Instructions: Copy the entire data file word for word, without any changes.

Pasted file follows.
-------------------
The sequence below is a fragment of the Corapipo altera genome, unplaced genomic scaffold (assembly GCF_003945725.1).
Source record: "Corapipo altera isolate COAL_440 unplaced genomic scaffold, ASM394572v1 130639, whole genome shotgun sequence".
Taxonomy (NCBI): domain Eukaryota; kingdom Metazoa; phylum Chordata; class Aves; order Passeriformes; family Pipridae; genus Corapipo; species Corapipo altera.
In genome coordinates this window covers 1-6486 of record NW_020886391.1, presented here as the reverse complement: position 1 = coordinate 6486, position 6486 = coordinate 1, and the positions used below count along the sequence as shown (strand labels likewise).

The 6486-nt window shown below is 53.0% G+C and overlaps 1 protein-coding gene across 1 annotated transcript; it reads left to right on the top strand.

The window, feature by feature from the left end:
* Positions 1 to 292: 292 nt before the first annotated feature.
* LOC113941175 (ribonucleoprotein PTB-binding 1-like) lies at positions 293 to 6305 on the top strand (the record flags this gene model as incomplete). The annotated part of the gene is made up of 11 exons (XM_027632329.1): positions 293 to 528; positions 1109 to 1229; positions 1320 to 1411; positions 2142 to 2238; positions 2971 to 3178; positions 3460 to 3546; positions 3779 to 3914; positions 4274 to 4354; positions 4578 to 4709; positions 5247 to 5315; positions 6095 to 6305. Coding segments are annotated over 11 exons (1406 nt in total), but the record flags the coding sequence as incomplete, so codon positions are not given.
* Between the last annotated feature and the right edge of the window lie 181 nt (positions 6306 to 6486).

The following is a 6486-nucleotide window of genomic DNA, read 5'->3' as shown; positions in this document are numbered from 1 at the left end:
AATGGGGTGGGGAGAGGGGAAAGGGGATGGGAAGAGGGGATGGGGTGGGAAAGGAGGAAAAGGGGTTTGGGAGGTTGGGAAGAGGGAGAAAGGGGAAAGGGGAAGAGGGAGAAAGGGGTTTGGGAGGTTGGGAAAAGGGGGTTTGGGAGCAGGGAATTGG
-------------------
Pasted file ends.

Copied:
The sequence below is a fragment of the Corapipo altera genome, unplaced genomic scaffold (assembly GCF_003945725.1).
Source record: "Corapipo altera isolate COAL_440 unplaced genomic scaffold, ASM394572v1 130639, whole genome shotgun sequence".
Taxonomy (NCBI): domain Eukaryota; kingdom Metazoa; phylum Chordata; class Aves; order Passeriformes; family Pipridae; genus Corapipo; species Corapipo altera.
In genome coordinates this window covers 1-6486 of record NW_020886391.1, presented here as the reverse complement: position 1 = coordinate 6486, position 6486 = coordinate 1, and the positions used below count along the sequence as shown (strand labels likewise).

The 6486-nt window shown below is 53.0% G+C and overlaps 1 protein-coding gene across 1 annotated transcript; it reads left to right on the top strand.

The window, feature by feature from the left end:
* Positions 1 to 292: 292 nt before the first annotated feature.
* LOC113941175 (ribonucleoprotein PTB-binding 1-like) lies at positions 293 to 6305 on the top strand (the record flags this gene model as incomplete). The annotated part of the gene is made up of 11 exons (XM_027632329.1): positions 293 to 528; positions 1109 to 1229; positions 1320 to 1411; positions 2142 to 2238; positions 2971 to 3178; positions 3460 to 3546; positions 3779 to 3914; positions 4274 to 4354; positions 4578 to 4709; positions 5247 to 5315; positions 6095 to 6305. Coding segments are annotated over 11 exons (1406 nt in total), but the record flags the coding sequence as incomplete, so codon positions are not given.
* Between the last annotated feature and the right edge of the window lie 181 nt (positions 6306 to 6486).

The following is a 6486-nucleotide window of genomic DNA, read 5'->3' as shown; positions in this document are numbered from 1 at the left end:
AATGGGGTGGGGAGAGGGGAAAGGGGATGGGAAGAGGGGATGGGGTGGGAAAGGAGGAAAAGGGGTTTGGGAGGTTGGGAAGAGGGAGAAAGGGGAAAGGGGAAGAGGGAGAAAGGGGTTTGGGAGGTTGGGAAAAGGGGGTTTGGGAGCAGGGAATTGG